IN CINEMAS NOW
RUNNING TIME: 97 min
REVIEWED BY: Dr Lenera, Official HCF Critic
1938, Egypt: a team of archaeologists are digging into a tomb. A young boy falls through a hole that leads his father and the others to what they came for – the Tablet of Ahkmenrah. Several local men see the tablet and say: “The end will come”. New York City, Present Day: a big event is going on at the Museum of Natural History overseen by Larry Daley, but the tablet is starting to corrode, causing all the exhibits to run amuck. Larry sees a picture of the boy who found the tablet and learns it’s Cecil Fredericks, the former museum security guard that once tried to steal it. Larry finds Cecil and is advised that he go to the British Museum in London to see if Ahkmenrah’s parents can fix the tablet…
This has been touted as the last film in the Night At The Museum franchise and I guess it will be now Robin Williams, whose Teddy Roosevelt was one of its highlights, is no longer with us, though a spinoff featuring Owen Wilson’s Jedediah and Steve Coogan’s Octavius was mooted a while back and I still hope will happen, as those two are possibly my favourite thing about these films, the two actors working brilliantly together. An early scene in this film showing how the tiny twosome would be able to comment on a Facebook video is one of the funniest scenes of the year. In any case, I’ll be sad to see this franchise end as I have a real soft spot for it, the movies being based on a great premise and, at least when they’re at their best, being entertainingly off the wall and genuinely funny as well as providing just a bit of history for the kiddies, though to be honest this final instalment isn’t quite as amusing as the first two and at times feels a bit restrained [a fight in an MC Escher drawing notwithstanding], while a scene where Larry and his exhibit pals wonder through the British Museum as the exhibits in it start coming to life made me think what a great scary movie could be made from the same basic premise as these films.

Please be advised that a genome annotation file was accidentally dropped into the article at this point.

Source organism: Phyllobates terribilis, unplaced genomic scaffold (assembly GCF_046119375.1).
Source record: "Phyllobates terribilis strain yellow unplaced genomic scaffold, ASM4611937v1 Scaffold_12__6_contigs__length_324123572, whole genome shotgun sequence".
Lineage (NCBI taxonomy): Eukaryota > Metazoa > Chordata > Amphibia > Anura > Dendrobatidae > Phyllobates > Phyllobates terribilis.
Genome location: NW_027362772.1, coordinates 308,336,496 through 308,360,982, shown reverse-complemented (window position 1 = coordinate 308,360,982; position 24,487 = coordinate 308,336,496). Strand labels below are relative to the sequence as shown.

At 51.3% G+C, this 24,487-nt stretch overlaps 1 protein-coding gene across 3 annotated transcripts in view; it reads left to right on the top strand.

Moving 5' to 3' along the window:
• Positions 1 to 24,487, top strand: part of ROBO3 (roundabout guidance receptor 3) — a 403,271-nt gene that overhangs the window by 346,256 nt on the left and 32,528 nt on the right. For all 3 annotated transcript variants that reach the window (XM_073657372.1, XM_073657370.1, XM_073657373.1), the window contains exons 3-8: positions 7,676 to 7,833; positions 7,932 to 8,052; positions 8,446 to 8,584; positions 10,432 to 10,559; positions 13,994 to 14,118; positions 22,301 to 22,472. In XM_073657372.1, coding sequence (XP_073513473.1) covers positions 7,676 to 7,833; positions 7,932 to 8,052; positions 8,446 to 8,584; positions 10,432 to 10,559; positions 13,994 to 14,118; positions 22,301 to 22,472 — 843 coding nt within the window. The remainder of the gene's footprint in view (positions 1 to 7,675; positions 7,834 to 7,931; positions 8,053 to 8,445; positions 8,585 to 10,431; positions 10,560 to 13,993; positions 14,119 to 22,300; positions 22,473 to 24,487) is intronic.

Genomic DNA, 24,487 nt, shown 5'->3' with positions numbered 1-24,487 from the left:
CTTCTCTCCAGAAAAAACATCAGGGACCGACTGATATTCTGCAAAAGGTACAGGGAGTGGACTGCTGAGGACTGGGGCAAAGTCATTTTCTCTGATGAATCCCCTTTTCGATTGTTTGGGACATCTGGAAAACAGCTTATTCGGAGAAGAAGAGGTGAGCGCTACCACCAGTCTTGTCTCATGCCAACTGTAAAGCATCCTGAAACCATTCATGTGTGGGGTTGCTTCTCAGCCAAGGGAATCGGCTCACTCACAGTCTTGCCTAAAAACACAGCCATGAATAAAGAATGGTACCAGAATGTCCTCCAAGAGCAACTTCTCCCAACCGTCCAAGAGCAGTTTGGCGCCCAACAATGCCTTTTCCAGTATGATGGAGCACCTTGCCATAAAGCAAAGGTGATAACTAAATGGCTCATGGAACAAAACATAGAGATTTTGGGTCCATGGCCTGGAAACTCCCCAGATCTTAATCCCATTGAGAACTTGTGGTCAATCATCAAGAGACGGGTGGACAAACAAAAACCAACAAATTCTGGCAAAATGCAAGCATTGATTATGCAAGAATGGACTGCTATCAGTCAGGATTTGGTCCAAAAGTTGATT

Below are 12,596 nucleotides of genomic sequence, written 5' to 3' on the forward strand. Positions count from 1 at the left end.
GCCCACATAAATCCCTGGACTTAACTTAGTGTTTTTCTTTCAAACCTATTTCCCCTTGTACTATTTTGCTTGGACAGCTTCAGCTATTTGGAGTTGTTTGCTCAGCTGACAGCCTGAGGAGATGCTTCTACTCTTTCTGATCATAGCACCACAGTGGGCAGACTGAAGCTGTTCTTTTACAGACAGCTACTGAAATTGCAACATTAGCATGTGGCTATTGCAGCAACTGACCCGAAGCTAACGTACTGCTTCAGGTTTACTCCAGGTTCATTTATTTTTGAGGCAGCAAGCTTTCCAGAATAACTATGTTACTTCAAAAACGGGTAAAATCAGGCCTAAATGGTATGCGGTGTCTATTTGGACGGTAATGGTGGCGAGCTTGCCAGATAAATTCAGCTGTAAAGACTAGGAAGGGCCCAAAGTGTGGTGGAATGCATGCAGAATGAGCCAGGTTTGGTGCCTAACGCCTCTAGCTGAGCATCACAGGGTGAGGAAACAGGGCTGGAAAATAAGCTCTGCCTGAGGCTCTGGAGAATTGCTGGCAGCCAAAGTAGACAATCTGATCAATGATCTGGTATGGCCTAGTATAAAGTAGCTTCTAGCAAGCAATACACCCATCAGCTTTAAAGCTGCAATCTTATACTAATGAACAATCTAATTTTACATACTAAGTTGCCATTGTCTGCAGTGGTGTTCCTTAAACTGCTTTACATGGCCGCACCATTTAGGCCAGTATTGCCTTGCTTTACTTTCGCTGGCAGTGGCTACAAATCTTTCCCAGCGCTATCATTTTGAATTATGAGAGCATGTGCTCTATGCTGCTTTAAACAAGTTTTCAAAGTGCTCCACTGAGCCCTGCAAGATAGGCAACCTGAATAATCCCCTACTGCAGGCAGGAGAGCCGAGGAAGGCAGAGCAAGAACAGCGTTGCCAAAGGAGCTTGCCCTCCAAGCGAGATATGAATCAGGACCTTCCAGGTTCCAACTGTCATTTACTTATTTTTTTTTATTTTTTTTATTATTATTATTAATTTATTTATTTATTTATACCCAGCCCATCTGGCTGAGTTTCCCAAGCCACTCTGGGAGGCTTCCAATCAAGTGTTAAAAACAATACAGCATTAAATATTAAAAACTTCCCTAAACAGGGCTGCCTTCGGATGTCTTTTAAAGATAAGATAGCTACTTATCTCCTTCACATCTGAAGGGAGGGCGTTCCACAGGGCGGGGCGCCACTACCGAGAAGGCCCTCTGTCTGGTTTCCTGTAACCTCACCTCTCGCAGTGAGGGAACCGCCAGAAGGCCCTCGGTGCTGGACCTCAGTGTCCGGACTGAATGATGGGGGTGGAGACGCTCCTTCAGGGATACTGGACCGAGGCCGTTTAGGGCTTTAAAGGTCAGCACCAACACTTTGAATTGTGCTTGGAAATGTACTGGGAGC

Of course said premise is also quite limited and new ideas are in short supply here, as are new characters, though Dan Steven’s arrogant Sir Lancelot is a great creation, if obviously modelled on Buzz Lightyear, and gets a hilarious scene where he interrupts Hugh Jackman in a production of Camelot. The climax seems to be over before it begins – no big thrilling ending here – but the lengthy code, touching and rather downbeat, works very well and gives some heart to the shenanigans. A sub-plot of Larry not getting on well with his son feels clumsily inserted and both Stiller and, sadly, Williams, both seem a little tired, though the latter’s farewell scene seems especially sad considering we will never see the man on cinema screens again. Mickey Rooney also has his final screen appearance here as one of the three old security guards from the first film. Meanwhile Rebel Wilson does her usual shtick [okay in small doses] and shares some fairly amusing scenes with Stiller playing one of Larry’s caveman ancestors. Director Shawn Levy shows his action chops cutting back and forth from Jedediah and Octavius running from lava in a model of Pompeii to the rest of the main characters battling a Chinese dragon, though he’s hampered a bit by poor CGI. If not quite as good as the first two films, Night At The Museum: The Secret Of The Tomb is still solid family fun that provides plenty of entertainment for the kiddies and just about enough for the adults too.